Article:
Bible pajamas

I don't know. I just don't know what to think about stuff like this. I work with college students and grown-ups, not grade-schoolers, so maybe I'm out of touch and missing something and I shouldn't be so hard on this kind of "Christian" marketing (The PJs come in a slightly different girls' version, too).

Or maybe it really is tacky and hokey and unnecessary, and I'm being too soft.

Somebody help.

Thanks, Andrea, for the link.

13 comments:

Billy Coffey February 26, 2009 at 9:51 AM  

Wow. I've never seen something like that. But my son has Batman pajamas, Iron Man pajamas, and Thomas the Train pajamas. Dressing up as a knight (is that supposed to be a Templar?) to go to bed would probably be right up his alley, though I don't think either of us would know what to do with that shield.

Wickle February 26, 2009 at 10:23 AM  

Ummm ... yeah ...

Apparently, people will market absolutely everything.

I don't suppose that this is really BAD, but I really don't see the usefulness of this in any way. If it makes you feel better to buy Underoos with a spiritual-sounding name, fine.

Lore February 26, 2009 at 10:55 AM  

Tacky. Hokey. AND unnecessary. But funny nonetheless.

M.joshua February 26, 2009 at 4:07 PM  

I know you're being cautious lately because of that whole Finding Nemo thing.

But this is just bad. Besides, I think its better to be sincere and then express humble repentance than to say things different from what you really mean...

Sam Van Eman February 26, 2009 at 4:30 PM  

Billy, there's a first time for everything.

Wickle, thanks for tuning in. I never had Underoos. I think I wanted them, but can't remember why I never got any. (I still want footy pajamas.)

Lore, I read M.joshua's comment here and do wonder if he's right about the Finding Nemo thing (If you're interested, check out the comments of this post, and my response here.) Caution did cross my mind, but maybe it's because the PJs intro page says the idea came from a mom reading the Ephesians' passage to her kids and wanting them to grasp it. Is that so bad?

I wouldn't buy them for my own kids, but....

Josh, good challenge to me. Straighten me out if I'm going too soft.

Every Square Inch February 26, 2009 at 10:34 PM  

I guess it's sort of ok as long as we attribute no redeeming value to the "knight of God" pajamas. :-)

It's just the mindset of creating a "christianized" version of everything that bothers me. It begs the question - why? what are we trying to accomplish besides trying to hawk more stuff to a targeted group.

Marcus Goodyear February 26, 2009 at 10:48 PM  

There's just no accounting for taste.

My family prefers to wear pirate jammies while reading Harry Potter.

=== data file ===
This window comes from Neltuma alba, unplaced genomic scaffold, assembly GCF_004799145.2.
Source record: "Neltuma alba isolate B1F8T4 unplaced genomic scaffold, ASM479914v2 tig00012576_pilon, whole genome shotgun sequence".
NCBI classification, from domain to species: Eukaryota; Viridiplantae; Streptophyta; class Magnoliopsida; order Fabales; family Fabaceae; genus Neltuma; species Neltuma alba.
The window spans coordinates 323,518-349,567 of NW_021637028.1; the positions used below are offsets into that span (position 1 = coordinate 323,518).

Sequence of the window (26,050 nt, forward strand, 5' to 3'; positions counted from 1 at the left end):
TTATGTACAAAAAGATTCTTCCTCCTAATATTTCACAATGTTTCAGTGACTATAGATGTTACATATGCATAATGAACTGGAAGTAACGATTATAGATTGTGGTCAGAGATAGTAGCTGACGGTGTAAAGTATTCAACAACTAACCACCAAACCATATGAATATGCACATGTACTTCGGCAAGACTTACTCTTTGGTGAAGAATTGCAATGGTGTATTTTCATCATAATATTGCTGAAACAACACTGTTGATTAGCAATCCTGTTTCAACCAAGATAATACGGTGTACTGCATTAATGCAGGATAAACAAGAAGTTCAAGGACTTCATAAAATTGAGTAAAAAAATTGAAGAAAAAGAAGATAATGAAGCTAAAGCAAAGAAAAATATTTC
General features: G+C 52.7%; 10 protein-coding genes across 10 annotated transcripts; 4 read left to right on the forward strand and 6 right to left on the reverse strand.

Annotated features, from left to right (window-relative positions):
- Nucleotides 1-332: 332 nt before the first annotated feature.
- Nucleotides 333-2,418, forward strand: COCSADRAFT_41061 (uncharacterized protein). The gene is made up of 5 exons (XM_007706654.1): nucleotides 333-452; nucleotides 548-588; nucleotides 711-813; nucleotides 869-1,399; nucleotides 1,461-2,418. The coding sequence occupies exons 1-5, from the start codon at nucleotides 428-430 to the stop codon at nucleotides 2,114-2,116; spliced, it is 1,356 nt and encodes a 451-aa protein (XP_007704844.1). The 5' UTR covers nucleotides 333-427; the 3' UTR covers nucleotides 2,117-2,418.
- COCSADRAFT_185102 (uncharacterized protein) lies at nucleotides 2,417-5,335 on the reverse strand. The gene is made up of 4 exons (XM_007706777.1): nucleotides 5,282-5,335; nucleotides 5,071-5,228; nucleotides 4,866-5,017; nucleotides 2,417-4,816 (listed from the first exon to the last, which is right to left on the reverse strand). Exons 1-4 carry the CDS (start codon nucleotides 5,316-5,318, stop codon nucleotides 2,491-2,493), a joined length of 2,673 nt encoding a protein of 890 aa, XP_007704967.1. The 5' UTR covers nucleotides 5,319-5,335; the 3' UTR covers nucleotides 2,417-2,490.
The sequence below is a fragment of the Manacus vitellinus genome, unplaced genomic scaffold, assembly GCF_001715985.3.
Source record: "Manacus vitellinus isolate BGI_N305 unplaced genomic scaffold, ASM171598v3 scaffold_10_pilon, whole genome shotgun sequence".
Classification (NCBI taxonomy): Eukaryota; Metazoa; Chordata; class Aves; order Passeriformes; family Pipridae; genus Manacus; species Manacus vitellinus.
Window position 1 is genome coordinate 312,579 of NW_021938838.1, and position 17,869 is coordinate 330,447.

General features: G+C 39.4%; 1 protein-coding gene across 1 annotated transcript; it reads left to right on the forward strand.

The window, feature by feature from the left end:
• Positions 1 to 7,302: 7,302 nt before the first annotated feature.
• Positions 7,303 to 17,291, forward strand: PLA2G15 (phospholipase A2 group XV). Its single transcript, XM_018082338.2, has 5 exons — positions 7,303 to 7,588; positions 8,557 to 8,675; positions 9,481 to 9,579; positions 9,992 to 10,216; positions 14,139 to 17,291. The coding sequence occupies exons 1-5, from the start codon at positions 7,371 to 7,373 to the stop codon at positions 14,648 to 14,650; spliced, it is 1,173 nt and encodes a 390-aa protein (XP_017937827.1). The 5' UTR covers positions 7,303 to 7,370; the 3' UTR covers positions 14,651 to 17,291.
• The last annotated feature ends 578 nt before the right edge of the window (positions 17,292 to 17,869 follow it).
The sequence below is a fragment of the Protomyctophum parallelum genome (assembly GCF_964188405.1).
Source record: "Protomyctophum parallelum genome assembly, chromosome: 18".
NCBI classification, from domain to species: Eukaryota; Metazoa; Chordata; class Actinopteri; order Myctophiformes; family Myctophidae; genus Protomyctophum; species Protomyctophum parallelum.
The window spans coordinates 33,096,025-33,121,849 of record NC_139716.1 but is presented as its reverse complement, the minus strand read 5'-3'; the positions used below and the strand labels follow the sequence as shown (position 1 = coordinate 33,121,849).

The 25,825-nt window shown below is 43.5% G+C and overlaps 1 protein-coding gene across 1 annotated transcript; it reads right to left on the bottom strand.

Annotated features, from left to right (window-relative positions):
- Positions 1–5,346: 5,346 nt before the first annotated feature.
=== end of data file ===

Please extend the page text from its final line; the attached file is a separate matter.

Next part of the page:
I'm with ESI on this one. Christianized products are derivative culture. Not helpful because ultimately it is not creative.

Vs. something like the fish on cars. I'm not big fan of those, but at least they are an original idea. The Darwin fish is the derivative.

Marcus Goodyear February 26, 2009 at 10:48 PM  

Also, my favorite part of the site is the super trippy billowing clouds.

Sam Van Eman February 27, 2009 at 5:02 PM  

ESI, "trying to hawk more stuff to a targeted group" resonates with me. We see so much of this already that there's a bad taste in our mouths.

Marcus, I guess we could play a little game called, "Who can come up with the longest list of derivative products?" A derivative of that would be, "Who can come up with the strangest list of derivative products?"

I'll start. How about St. Peter fishing tackle? Or Noah's Ark beach towel (Oh, wait, someone already came up with that one. The description says it's an "inspirational gift." Inspirational? Hey kid, you just remember what that towel means, cuz if you keep misbehaving, the ocean might reach up here on the beach and swallow you, just like it did in Noah's day.)

faithandwork February 28, 2009 at 5:11 PM  

Can you say, "Jesus, Inc.!"

Matt Reffie March 27, 2009 at 9:05 AM  

This post and comments around the Finding Nemo post have me thinking about culture making (as recently encouraged by Andy Crouch).

I feel like there are two main possible motivations for such products:

1) The product is a copy (knock-off) for the purpose of making money - This could be just plain practicing our culture.

2) The product is an attempt to redeem some aspect of culture, as in 'they did this movie with a weak message and we want to do it with God's strong truths.' - culture redeeming?

The third, more attractive motivation that seems lacking is 'culture making' products.

So I guess I am just curious as to where culture making fits into the conversation?

My observation, and frustration, is in that most 'Christian' products might start out as an attempt to redeem culture, but end up copying culture, and stunt the possibilities of coming up with something new, original, better- more God glorifying, that can impact culture in a profound way.

thoughts?

Sam Van Eman March 31, 2009 at 7:56 PM  

Matt wrote:

"most 'Christian' products might start out as an attempt to redeem culture, but end up copying culture, and stunt the possibilities of coming up with something new, original, better- more God glorifying, that can impact culture in a profound way"

I see this, Matt, and I'm glad for your comment. It seems that Christians often approach culture like we're putting out fires, which means someone else is ahead of us lighting them.

Maybe it will always be that way simply because fires represent some kind of deviation from a moral path. But it would be nice to see us leading the way, making and influencing culture.

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